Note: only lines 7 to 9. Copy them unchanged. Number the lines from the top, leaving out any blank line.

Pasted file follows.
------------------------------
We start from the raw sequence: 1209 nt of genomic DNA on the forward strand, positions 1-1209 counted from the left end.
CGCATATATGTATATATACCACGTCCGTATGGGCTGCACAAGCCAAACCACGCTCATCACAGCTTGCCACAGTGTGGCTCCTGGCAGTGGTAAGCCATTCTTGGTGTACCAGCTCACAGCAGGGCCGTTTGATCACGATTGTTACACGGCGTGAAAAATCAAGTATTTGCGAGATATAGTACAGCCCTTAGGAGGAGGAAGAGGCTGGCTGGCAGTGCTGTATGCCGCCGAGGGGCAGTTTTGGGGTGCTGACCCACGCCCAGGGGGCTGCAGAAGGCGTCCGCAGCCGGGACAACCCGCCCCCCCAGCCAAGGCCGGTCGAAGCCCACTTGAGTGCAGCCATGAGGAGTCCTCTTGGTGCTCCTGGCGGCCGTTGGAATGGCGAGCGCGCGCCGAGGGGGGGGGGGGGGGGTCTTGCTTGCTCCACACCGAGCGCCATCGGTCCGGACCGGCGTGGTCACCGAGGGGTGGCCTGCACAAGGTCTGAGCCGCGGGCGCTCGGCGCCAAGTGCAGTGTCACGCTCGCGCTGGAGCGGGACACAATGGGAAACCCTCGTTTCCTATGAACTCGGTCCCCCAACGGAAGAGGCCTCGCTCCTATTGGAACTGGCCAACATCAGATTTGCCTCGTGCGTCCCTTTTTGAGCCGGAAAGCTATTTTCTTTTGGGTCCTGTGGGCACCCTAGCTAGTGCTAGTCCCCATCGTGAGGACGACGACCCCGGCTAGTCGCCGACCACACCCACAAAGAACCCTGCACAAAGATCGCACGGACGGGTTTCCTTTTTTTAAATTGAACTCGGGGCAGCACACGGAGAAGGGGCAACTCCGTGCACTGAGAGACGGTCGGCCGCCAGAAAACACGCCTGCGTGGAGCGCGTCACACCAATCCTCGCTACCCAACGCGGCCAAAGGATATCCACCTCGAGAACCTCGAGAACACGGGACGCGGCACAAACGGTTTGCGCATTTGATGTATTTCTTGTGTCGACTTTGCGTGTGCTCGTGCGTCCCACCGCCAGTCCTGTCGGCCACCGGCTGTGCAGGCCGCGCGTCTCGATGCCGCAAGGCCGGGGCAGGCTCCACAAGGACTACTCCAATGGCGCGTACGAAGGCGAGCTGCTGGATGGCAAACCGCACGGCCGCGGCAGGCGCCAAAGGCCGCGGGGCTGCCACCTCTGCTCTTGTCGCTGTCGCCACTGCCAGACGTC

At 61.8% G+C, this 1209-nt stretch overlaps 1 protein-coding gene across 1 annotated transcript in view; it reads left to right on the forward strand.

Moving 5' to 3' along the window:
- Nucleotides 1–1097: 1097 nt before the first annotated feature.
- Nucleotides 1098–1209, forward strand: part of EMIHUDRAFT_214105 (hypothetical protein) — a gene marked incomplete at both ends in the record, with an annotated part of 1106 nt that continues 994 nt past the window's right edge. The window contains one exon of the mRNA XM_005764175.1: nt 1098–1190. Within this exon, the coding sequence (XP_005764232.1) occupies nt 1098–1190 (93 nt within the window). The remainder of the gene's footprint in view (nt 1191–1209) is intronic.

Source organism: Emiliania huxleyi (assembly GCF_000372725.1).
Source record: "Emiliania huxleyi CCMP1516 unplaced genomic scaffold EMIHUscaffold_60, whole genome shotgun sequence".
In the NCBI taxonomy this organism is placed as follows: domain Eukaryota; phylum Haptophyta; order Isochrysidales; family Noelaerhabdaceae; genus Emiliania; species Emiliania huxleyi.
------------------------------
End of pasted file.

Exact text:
Source organism: Emiliania huxleyi (assembly GCF_000372725.1).
Source record: "Emiliania huxleyi CCMP1516 unplaced genomic scaffold EMIHUscaffold_60, whole genome shotgun sequence".
In the NCBI taxonomy this organism is placed as follows: domain Eukaryota; phylum Haptophyta; order Isochrysidales; family Noelaerhabdaceae; genus Emiliania; species Emiliania huxleyi.